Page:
State broadcaster Dubai Media Incorporated (DMI) recently upgraded one of its smaller production studios from an SD tape-based environment to a 3G/HD file-based workflow. The project is part of the state broadcaster’s phased approach to achieving a complete file-based workflow on the technical side.
Saleh Lootah, previously CTO and now Deputy CEO – TV & Radio Support, Dubai Media Incorporated, says the newly unveiled Studio B is part of the final phase of studio upgrades for the broadcaster.
“With the completion of this studio, we have achieved
a complete 3G/HD file-based transformation of the technical backbone at our facility.”
Studio B is used for DMI’s in-house productions and was operational just in time for Ramadan this year.
“We began work on the studio in December 2016, and the studio was up and running by May 2017. The idea was to prep it for Ramadan shows,” Lootah adds.
While the outer shell of the studio was retained, its technical infrastructure was completely revamped to align it with the broadcaster’s other studios and networking requirements.
Afzal Lakdawala, Head of Technology Planning and Projects at Dubai Media Incorporated, explains that the entire technical backbone was refurbished to make it compatible with the broadcaster’s other studios.
“This was carefully planned, executed and completed on time. We retained the lights and acoustic tiles in the studio, but the rest of the equipment was replaced with new products based on our technical roadmap. Having already implemented file-based workflows in other studios, it was easier for staff to get accustomed to this upgrade. We just needed to impart basic training to them.”
Studio B is a three-camera studio equipped with the Sony HDC2400 cameras that are 3G-capable and multi-format (1080/50i, 59.94i and 720/50p, 59.94p). They can be fully updated to the HDC-2500 by adding option keys (23.97p/25p, 50p/59.94p, 100i/119.88i). The HDC-2400 also provides flexibility on transmission due to its side panel, which can be easily replaced with HD wireless (third party) or Triax transmission systems.
Omar Alzoubi, Senior Manager – Engineering Systems, says that Studio B’s upgrade is part of DMI’s technology roadmap: “This means the studio is fully 3G/HD/SD and is provisioned for future upgrades. The studio works in a multi-format environment offering an end-to-end file-based workflow. It is seamlessly integrated for access to centralised managed assets and a collaborative environment between all users, in order to support quick production. The system not only improves productivity but also offers flexibility in content creation.”
Alzoubi adds that the content is made available almost instantaneously, for inter-department users to perform their assigned tasks in order to service the entire chain from camera input to playout. The content is simultaneously ingested into the related digital archive to meet the delivery deadline and make it ready for faster on-air transmission.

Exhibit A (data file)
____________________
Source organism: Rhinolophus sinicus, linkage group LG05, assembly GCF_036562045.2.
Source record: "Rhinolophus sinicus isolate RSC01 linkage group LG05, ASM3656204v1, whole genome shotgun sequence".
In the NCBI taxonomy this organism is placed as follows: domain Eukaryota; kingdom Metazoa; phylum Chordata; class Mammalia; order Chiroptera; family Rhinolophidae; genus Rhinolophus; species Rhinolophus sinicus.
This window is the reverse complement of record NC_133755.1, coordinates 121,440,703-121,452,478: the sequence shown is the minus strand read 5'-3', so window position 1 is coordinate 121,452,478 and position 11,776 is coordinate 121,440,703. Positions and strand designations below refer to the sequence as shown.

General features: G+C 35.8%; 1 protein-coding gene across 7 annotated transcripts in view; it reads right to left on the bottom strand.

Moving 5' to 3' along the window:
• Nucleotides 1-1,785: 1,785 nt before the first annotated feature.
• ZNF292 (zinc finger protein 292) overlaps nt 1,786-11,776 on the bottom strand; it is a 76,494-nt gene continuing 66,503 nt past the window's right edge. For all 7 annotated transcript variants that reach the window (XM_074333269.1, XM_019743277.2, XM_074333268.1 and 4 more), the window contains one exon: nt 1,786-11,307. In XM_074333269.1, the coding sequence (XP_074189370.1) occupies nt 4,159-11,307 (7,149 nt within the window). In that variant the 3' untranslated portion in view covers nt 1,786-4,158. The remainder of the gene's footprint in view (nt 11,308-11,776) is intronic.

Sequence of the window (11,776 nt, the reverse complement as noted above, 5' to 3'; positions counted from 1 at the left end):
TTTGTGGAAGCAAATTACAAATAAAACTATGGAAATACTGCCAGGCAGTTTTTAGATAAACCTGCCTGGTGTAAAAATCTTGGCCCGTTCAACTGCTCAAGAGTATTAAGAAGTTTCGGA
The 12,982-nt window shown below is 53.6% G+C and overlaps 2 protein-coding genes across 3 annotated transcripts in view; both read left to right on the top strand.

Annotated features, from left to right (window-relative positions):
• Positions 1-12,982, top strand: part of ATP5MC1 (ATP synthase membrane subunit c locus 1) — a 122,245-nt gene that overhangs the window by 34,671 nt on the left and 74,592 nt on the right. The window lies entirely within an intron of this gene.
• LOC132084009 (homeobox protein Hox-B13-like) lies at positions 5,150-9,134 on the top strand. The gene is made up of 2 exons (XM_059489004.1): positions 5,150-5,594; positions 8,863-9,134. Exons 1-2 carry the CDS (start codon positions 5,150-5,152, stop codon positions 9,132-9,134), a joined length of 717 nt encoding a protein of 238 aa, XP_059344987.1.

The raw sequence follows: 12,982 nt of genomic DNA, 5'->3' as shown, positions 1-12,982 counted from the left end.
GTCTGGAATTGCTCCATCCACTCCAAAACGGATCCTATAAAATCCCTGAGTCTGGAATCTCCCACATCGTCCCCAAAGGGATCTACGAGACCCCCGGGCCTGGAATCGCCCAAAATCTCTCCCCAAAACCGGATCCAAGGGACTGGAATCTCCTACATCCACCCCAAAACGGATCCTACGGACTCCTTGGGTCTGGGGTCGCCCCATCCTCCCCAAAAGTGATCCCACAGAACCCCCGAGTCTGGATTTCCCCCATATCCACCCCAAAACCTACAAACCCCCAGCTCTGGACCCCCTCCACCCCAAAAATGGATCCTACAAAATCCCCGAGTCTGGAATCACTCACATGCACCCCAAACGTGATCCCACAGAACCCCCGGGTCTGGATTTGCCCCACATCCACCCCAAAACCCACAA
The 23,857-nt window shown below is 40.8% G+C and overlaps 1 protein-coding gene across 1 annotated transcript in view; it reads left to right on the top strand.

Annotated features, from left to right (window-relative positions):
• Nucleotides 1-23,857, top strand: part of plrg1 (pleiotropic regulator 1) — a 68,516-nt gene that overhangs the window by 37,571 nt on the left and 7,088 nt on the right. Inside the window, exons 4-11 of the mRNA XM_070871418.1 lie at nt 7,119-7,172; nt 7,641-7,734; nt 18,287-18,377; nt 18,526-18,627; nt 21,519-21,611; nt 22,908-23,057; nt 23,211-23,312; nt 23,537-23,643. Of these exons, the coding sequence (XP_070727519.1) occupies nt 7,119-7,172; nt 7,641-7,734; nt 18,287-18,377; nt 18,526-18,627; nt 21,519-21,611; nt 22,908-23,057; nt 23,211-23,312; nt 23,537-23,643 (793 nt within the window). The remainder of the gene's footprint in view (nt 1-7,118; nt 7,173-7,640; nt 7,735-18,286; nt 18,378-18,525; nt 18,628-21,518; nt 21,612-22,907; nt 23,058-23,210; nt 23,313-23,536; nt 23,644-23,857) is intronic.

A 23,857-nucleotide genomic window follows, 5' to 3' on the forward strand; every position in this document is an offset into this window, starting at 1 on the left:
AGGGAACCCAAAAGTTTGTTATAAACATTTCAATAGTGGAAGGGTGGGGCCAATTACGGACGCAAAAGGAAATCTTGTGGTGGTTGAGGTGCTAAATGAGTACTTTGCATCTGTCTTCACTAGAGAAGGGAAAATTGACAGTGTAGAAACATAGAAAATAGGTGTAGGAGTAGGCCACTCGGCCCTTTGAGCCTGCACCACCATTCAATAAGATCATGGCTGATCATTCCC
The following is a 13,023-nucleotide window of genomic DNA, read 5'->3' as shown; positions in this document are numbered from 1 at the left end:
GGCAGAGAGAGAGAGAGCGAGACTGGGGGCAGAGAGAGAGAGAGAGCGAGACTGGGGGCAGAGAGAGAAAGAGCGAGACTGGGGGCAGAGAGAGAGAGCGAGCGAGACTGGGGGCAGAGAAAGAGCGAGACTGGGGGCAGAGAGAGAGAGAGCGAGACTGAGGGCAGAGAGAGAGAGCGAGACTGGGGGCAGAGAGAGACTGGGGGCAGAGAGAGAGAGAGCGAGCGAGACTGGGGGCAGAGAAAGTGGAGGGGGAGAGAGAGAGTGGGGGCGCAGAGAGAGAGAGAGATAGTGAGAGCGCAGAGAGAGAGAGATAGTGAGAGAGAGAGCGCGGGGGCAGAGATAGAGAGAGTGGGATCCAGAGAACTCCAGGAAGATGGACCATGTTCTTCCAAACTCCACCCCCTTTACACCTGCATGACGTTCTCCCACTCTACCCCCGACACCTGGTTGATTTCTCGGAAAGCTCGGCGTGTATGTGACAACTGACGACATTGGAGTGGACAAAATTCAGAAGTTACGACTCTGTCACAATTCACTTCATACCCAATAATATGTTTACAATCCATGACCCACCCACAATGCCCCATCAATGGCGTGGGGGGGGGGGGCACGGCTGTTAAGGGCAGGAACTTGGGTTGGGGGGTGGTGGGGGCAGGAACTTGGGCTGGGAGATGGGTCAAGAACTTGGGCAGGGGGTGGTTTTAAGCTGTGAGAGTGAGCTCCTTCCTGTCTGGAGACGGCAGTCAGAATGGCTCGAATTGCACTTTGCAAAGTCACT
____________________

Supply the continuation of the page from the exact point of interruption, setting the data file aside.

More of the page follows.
The studio is powered by two Avid AirSpeed I 5500 systems integrated with the main Avid servers. The AirSpeed I 5500 allows direct file exchange between XDCAM, XAVC Intra, XAVC-L, AVC-Intra and AVC-LongG decks, third-party servers, Media Composer and other editing systems.
The output of the camera is directly recorded on the Avid ISIS server using AirSpeed for ingest. The two AirSpeed servers are also used for any playback from the studio. The studio can perform live-to-air as well as recording for future transmission.
As soon as the shoot is over, the content is available on Avid for immediate editing. Once the edit is finalised, the media is exported to a Harmonic playout server for transmission and, simultaneously, the content is stored in a deep archive for future use, thereby enabling a complete file-based workflow.
The studio set-up, including video encoders, cameras, vision mixers, glues and multiviewers, was chosen with the aim of enhancing the production quality of programming for both live as well as recorded shows.
Ammar Fawzy, Territory Account Manager at Avid, explains that the installation at DMI “boasts a complete end-to-end Avid solution that manages its news and sports content”.
“By adding two Avid multichannel video servers, the Airspeed | 5500s, to their studio B, they have extended the use of their existing solution to the new studio, allowing them to manage feeds, live acquisition, content production and play-to-air demands easily from Studio B,” he adds.
Complete training was undertaken for the engineering and operations teams.
“The new workflow has increased our productivity, and the turnaround time for productions has also reduced. The design target was to implement a system which allowed for easy operations, and Studio B has achieved that,” says Al Assaf.
“DMI’s technology strategy is future-proofed and will lay the foundation for adopting the newest trends in broadcast, such as IP, new compression platforms, new distribution platforms and new methods of production with the related workflow,” he concludes.